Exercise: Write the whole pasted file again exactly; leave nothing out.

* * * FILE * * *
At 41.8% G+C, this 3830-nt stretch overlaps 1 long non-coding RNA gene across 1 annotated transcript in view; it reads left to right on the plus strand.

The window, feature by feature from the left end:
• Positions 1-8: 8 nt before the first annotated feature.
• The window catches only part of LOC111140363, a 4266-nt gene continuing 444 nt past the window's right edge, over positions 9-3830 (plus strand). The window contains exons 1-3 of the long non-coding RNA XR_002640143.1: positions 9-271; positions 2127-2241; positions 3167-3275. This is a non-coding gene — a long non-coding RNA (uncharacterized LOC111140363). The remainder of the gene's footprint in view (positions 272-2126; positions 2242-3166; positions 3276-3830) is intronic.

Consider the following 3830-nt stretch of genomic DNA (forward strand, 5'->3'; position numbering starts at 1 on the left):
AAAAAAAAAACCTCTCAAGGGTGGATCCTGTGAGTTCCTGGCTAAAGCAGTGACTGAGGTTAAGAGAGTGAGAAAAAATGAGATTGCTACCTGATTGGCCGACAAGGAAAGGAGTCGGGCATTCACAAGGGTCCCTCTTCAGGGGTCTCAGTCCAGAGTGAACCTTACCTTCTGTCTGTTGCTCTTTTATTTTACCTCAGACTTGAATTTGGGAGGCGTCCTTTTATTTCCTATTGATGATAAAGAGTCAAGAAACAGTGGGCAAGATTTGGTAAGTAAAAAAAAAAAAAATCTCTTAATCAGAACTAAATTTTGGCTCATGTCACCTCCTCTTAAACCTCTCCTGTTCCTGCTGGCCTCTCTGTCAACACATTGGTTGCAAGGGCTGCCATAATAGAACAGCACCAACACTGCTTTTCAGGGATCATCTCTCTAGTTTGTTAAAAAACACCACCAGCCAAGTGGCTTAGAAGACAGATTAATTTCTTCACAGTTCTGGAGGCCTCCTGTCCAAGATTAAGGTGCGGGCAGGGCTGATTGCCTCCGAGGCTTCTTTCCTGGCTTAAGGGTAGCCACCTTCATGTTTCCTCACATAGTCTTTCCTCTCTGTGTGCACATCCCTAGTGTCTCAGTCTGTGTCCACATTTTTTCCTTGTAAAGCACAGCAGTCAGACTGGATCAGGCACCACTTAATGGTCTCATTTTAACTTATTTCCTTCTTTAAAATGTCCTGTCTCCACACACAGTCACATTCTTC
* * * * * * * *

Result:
At 41.8% G+C, this 3830-nt stretch overlaps 1 long non-coding RNA gene across 1 annotated transcript in view; it reads left to right on the plus strand.

The window, feature by feature from the left end:
• Positions 1-8: 8 nt before the first annotated feature.
• The window catches only part of LOC111140363, a 4266-nt gene continuing 444 nt past the window's right edge, over positions 9-3830 (plus strand). The window contains exons 1-3 of the long non-coding RNA XR_002640143.1: positions 9-271; positions 2127-2241; positions 3167-3275. This is a non-coding gene — a long non-coding RNA (uncharacterized LOC111140363). The remainder of the gene's footprint in view (positions 272-2126; positions 2242-3166; positions 3276-3830) is intronic.

Consider the following 3830-nt stretch of genomic DNA (forward strand, 5'->3'; position numbering starts at 1 on the left):
AAAAAAAAAACCTCTCAAGGGTGGATCCTGTGAGTTCCTGGCTAAAGCAGTGACTGAGGTTAAGAGAGTGAGAAAAAATGAGATTGCTACCTGATTGGCCGACAAGGAAAGGAGTCGGGCATTCACAAGGGTCCCTCTTCAGGGGTCTCAGTCCAGAGTGAACCTTACCTTCTGTCTGTTGCTCTTTTATTTTACCTCAGACTTGAATTTGGGAGGCGTCCTTTTATTTCCTATTGATGATAAAGAGTCAAGAAACAGTGGGCAAGATTTGGTAAGTAAAAAAAAAAAAAATCTCTTAATCAGAACTAAATTTTGGCTCATGTCACCTCCTCTTAAACCTCTCCTGTTCCTGCTGGCCTCTCTGTCAACACATTGGTTGCAAGGGCTGCCATAATAGAACAGCACCAACACTGCTTTTCAGGGATCATCTCTCTAGTTTGTTAAAAAACACCACCAGCCAAGTGGCTTAGAAGACAGATTAATTTCTTCACAGTTCTGGAGGCCTCCTGTCCAAGATTAAGGTGCGGGCAGGGCTGATTGCCTCCGAGGCTTCTTTCCTGGCTTAAGGGTAGCCACCTTCATGTTTCCTCACATAGTCTTTCCTCTCTGTGTGCACATCCCTAGTGTCTCAGTCTGTGTCCACATTTTTTCCTTGTAAAGCACAGCAGTCAGACTGGATCAGGCACCACTTAATGGTCTCATTTTAACTTATTTCCTTCTTTAAAATGTCCTGTCTCCACACACAGTCACATTCTTC